Friday, 17 May 2013

Telly as a prefiguration of death: on Susan Hiller

Susan Hiller
Matt’s Gallery, London

(on the basis of a review written for The Wire)

Apparently all of us project sometimes our own death, and the best art often makes us realise its inevitability as well as grasping its meaning, and maybe more importantly, the meaning of what precedes it. Contemporary culture is yet playing perfectly on something that Guy Debord in Society of the Spectacle described as Sex/Death conundrum: that is, what happens when capitalist visuality involving a multiplication of spectacular effects, at the same time serves our morbid exposure. Contemporary culture is morbid, surrounds us with macabre images of death everywhere, yet the last thing it does is prepare us for dying as such, suffocating in a cult of fitness and youth. The impressive new work of Susan Hiller, occupying a good part of the gallery room, is precisely addressing this paradox. Hiller is an increasingly canonised contemporary artist, with the recent retrospective in Tate Britain as only one of major events. Channels are a much more chamber event, which in turn makes one focus on one work only. Her works often require (and make at the same time possible) a total immersion within the mulitisensory experience. It's no different this time.

Basing Channels on numerous accounts of so called near-death experiences, she constructs a wall-sculpture of TV sets, blinking to us in uncoordinated series of colours, static and transmission signals, interrupted by the voice recordings sharing the clinical death experiences, their timbre indicated by the pulsating green line, like on a heart rate monitor. To increase the feeling of chaos the voices recorded are in different languages (apart from English, I detected Spanish, French and Chinese), augmenting the blurriness of the undelivered message, until we feel like we want to fall asleep, much like at an airport, surrounded by communiques in unknown languages.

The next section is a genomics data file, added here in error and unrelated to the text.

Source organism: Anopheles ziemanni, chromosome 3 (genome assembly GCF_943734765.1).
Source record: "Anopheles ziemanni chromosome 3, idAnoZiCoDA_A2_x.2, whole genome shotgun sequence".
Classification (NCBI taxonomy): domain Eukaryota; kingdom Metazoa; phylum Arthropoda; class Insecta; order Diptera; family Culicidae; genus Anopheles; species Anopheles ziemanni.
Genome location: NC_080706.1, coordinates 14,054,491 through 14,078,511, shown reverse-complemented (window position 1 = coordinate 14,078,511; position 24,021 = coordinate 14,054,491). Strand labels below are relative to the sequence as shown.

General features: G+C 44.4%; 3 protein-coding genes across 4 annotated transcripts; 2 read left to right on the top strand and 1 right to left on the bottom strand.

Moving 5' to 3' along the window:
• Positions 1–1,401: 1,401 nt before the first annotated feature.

Susan Hiller, Witness, 2000

 Screens do evoke better than anything our subconscious, or better yet - for the post-war man, they simply create it. Staring into the screens all day, maybe this is what we also see when closing our eyes, when dreaming, maybe also when dying (today computers or iPads would be more apt than TVs, perhaps). But it’s this seemingly old fashioned medium that in its function is the closest to hypnosis. And this way, like a patient etherized upon a table, despite the moving aspects of the stories told: concerning car crashes, suicidal attempts, cardiac attacks and other such stories, what we grasp from the installation is the overwhelming, calming noise of the machines. White noise fills the gaps between the otherworldly stories, pulsating, even scary. And despite the beauty of the blinking screens, forming a splendid De Stijl-esque pattern, it makes us close our eyes. Because it seems the real piece can be seen only after shutting your eyes and just listening to it, even asleep.

This way, Hiller gets to the core of the experience of her characters, not because but in spite of them. Deceitfully designed in a manner instantly recognizable for any 20th century art history aficionado, in the style of the “new media” movement of which Hiller, born in 1940 in New York, was a part, it almost nostalgically recalls the works of Fluxus, Woody and Steina Vasulka, Nam June Paik or Yoko Ono. Yet if their art served partly as a critique of the media manipulation and use of information, Hiller uses it in a much more intuitive way, as she demonstrated in her Dream Mapping, the light visual installation Belzhazzar’s Feast, to name only a few and in her lifelong interest in Freud. Commonality of watching TV can serve as some sort of prefiguration of death even; another thing that we definitely have in common. It is not like this work doesn’t have it’s limitations: we're still obviously not even close to feeling what it is like to be nearly dead and the multi-language audio resembles too much a special breed of twee "globalist" artworks telling us "how we are different and yet the same". We aren't and whereas I agree that life is a chaos, it's maybe a different kind of chaos, than can be viewed on telly. Still, Channels remains a bold work, a modern, Ballardian urban lullaby.